Darfuri Group Makes Action Plan on Child Soldiers

05/10/2011 - A breakaway faction of the Sudanese Liberation Army has formed an action plan on eliminating the use of child soldiers with the African Union-UN peacekeeping mission in the region.

An armed faction operating in Darfur, Sudan, has agreed to halt and prohibit the recruitment and use of child soldiers in its ranks after concluding discussions with the joint African Union-United Nations hybrid mission in Darfur (UNAMID). Radhika Coomaraswamy, the Secretary-General’s Special Representative for Children and Armed Conflict, welcomed the decision.
The faction in question was the Sudan Liberation Army’s Historical Leadership, a rogue group of the Sudan Liberation Army (SLA) led by Abdel Wahid. The group submitted an action plan on how to tackle the issue through the UNAMID mission head, Ibrahim Gambari on September 25th. The successful fulfillment of the action plan would bring the group's actions in this regard into compliance with the Security Council resolutions on children and armed conflict.
Usman Musa, who is the leader of the Historical Leadership faction, ordered his group's members to stop recruiting and using children. He also put a ban on attacking schools and hospital, as well as “all behaviour that leads to abuse and violence against children, including sexual abuse and forced marriage.”
That said. Mr. Musa maintains that his group does not recruit children systematically. Some of the 120 children discovered within its ranks were unaccompanied minors who had become separated from their families and found shelter with the group.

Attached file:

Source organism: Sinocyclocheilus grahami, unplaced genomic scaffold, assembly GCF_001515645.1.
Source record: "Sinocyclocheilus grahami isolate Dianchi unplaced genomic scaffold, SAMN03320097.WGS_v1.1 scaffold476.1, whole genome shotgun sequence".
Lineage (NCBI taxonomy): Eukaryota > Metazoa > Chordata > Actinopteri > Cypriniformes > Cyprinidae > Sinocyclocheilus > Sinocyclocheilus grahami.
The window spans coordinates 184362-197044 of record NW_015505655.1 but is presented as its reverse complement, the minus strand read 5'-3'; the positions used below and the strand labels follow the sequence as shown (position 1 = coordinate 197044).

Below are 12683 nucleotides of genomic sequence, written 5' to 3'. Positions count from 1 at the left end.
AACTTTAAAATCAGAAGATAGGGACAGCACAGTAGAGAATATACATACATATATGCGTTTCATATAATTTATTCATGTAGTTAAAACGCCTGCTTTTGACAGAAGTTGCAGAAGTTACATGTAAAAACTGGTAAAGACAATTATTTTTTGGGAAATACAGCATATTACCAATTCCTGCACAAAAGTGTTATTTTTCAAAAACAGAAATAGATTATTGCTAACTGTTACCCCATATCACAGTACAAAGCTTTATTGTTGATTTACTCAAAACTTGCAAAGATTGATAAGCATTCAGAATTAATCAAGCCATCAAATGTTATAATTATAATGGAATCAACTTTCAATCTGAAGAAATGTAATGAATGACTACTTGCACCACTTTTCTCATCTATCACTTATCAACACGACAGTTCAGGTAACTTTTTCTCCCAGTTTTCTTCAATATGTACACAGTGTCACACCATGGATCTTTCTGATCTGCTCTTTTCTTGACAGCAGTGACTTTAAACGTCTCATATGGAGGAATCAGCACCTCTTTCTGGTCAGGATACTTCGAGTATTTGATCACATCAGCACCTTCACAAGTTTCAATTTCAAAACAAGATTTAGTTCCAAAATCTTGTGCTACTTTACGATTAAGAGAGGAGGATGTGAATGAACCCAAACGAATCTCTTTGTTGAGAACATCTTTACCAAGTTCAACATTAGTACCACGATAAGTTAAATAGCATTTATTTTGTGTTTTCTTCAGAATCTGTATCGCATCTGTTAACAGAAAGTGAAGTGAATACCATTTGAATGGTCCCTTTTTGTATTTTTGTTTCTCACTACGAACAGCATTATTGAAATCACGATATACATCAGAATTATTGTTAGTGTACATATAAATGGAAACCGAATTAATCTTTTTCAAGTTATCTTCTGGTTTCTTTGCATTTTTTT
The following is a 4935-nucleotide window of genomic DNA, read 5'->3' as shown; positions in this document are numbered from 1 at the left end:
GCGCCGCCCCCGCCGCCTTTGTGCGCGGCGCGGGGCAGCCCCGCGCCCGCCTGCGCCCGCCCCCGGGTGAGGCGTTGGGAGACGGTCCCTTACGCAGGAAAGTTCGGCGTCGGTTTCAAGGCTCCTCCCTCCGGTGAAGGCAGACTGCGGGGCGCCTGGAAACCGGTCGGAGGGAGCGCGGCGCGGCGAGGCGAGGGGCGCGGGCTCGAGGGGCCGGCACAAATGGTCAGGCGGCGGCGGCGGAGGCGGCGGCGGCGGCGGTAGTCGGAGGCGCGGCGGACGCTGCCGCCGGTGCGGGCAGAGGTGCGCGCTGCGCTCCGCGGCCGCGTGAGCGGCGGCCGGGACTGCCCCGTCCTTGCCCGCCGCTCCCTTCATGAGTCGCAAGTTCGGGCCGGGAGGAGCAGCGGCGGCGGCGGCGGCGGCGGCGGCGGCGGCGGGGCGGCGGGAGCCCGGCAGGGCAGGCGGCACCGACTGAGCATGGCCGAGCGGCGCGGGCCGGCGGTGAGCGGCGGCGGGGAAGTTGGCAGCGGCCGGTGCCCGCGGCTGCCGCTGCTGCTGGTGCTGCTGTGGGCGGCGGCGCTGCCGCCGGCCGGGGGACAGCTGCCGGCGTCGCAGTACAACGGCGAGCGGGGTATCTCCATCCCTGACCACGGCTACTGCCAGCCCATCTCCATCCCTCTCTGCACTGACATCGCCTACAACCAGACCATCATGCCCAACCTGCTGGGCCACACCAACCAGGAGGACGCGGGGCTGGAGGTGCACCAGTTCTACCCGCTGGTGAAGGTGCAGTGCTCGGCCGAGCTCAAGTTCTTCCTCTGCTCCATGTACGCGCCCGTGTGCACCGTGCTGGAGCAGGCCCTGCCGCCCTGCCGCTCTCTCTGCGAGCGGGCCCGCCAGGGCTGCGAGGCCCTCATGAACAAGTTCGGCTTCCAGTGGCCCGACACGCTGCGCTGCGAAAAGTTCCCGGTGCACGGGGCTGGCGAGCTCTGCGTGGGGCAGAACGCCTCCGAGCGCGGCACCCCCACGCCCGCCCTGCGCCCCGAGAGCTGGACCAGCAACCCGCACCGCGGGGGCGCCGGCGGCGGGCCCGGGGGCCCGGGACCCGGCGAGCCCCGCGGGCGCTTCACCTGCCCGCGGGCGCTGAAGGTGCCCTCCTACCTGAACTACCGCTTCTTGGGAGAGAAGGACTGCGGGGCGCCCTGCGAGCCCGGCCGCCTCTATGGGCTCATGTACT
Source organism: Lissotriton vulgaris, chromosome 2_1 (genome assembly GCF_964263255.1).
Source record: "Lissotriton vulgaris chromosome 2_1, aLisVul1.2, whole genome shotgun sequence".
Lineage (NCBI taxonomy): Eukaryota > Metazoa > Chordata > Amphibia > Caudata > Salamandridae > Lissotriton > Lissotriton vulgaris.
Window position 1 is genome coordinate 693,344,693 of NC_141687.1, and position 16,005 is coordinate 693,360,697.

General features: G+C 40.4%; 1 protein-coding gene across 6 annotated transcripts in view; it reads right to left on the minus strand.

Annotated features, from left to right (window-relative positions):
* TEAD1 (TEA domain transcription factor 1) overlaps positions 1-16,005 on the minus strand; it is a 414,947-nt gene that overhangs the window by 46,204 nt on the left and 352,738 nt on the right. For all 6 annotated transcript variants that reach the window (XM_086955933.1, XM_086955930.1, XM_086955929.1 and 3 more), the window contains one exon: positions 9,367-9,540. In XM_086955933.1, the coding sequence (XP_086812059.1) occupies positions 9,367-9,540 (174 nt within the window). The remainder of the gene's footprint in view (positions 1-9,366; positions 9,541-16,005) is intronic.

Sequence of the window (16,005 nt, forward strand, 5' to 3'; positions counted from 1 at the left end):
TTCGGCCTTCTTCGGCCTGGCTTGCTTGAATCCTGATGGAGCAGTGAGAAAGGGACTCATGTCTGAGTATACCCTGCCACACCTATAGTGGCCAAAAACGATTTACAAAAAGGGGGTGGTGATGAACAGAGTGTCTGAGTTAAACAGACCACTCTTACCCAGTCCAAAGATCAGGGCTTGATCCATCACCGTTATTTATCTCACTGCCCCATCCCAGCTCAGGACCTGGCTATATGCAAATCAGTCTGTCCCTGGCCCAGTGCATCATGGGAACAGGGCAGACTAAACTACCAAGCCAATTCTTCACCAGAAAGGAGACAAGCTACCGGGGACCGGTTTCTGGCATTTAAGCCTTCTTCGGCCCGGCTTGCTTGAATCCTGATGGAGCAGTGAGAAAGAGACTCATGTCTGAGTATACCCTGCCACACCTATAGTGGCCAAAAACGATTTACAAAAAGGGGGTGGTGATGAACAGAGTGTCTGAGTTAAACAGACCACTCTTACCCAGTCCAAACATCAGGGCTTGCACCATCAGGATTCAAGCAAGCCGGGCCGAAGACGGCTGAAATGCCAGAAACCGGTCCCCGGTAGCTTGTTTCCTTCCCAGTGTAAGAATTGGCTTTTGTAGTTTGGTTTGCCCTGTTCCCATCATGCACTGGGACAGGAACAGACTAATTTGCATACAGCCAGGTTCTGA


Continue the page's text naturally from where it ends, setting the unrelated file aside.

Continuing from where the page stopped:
Mr. Musa's group is not the first group to enter into such an action plan with the UN. Other armed factions including the SLA/Free Will, SLA/Abu Gasim and the Justice and Equality Movement (Peace Wing) have all made commitments to end the use of child soldiers.
“The aim of UNAMID child protection is to assist the parties to the conflict and local communities to claim full ownership of the protection of children in anticipation of UNAMID’s eventual exit from Darfur,” said Boubacar Dieng, head of the UNAMID Child Protection Unit, adding that the responsibility for ensuring the safety of children ultimately rests on the shoulders of the people of Darfur themselves.
Mr. Musa’s group will conduct assessments on the presence of children in other regions and submit it to the North Sudan Disarmament, Demobilization and Reintegration Commission with the aim of rehabilitating the children and returning them to their communities.
A total of 15 armed groups in the Darfur region are listed as recruiting or using child soldiers, as per the UN Secretary-General's latest report. So far, more than one thousand former child combatants have been registered with the Commission.
Last week at UN meetings, five additional countries – Angola, Armenia, Bosnia, Costa Rica and San Marino – signed onto the Paris Principles. The Principles were adopted at a 2007 meeting in France to set out guidelines to prevent the recruitment, protection and reintegration of children affected by armed conflict.  Last year, UNICEF helped to reintegrate 10,000 children associated with armed groups.
According to Human Rights Watch, a prominent non-governmental organization, children have been used in 21 conflict zones across the world over the past decade. Worldwide, there are an estimated 300,000 child soldiers fighting or otherwise serving with armed groups, despite the fact that international law protects youngsters under the age of 15 from taking part in the hostilities. Many states have even agreed to ensure that children under the age of 18 do not undertake combat roles.